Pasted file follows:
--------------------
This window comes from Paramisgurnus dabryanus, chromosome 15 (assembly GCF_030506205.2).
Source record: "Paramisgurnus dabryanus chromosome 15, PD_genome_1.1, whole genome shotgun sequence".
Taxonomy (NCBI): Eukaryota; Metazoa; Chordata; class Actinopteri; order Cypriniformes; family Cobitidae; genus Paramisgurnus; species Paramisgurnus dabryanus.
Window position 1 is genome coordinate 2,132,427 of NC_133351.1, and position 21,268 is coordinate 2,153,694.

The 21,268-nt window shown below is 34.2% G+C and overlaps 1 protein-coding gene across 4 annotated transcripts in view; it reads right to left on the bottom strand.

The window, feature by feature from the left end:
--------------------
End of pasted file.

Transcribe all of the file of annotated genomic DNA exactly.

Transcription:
This window comes from Paramisgurnus dabryanus, chromosome 15 (assembly GCF_030506205.2).
Source record: "Paramisgurnus dabryanus chromosome 15, PD_genome_1.1, whole genome shotgun sequence".
Taxonomy (NCBI): Eukaryota; Metazoa; Chordata; class Actinopteri; order Cypriniformes; family Cobitidae; genus Paramisgurnus; species Paramisgurnus dabryanus.
Window position 1 is genome coordinate 2,132,427 of NC_133351.1, and position 21,268 is coordinate 2,153,694.

The 21,268-nt window shown below is 34.2% G+C and overlaps 1 protein-coding gene across 4 annotated transcripts in view; it reads right to left on the bottom strand.

The window, feature by feature from the left end: